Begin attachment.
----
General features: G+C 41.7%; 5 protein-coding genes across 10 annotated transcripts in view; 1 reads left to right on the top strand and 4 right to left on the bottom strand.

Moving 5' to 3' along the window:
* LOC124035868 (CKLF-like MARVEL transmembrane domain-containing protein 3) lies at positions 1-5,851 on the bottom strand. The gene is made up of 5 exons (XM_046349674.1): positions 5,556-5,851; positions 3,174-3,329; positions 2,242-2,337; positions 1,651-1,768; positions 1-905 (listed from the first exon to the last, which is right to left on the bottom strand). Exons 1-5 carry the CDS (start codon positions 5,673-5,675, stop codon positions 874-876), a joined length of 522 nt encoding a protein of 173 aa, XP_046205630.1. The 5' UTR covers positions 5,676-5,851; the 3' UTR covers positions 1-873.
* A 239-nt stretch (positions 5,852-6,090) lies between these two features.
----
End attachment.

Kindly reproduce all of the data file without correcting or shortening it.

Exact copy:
General features: G+C 41.7%; 5 protein-coding genes across 10 annotated transcripts in view; 1 reads left to right on the top strand and 4 right to left on the bottom strand.

Moving 5' to 3' along the window:
* LOC124035868 (CKLF-like MARVEL transmembrane domain-containing protein 3) lies at positions 1-5,851 on the bottom strand. The gene is made up of 5 exons (XM_046349674.1): positions 5,556-5,851; positions 3,174-3,329; positions 2,242-2,337; positions 1,651-1,768; positions 1-905 (listed from the first exon to the last, which is right to left on the bottom strand). Exons 1-5 carry the CDS (start codon positions 5,673-5,675, stop codon positions 874-876), a joined length of 522 nt encoding a protein of 173 aa, XP_046205630.1. The 5' UTR covers positions 5,676-5,851; the 3' UTR covers positions 1-873.
* A 239-nt stretch (positions 5,852-6,090) lies between these two features.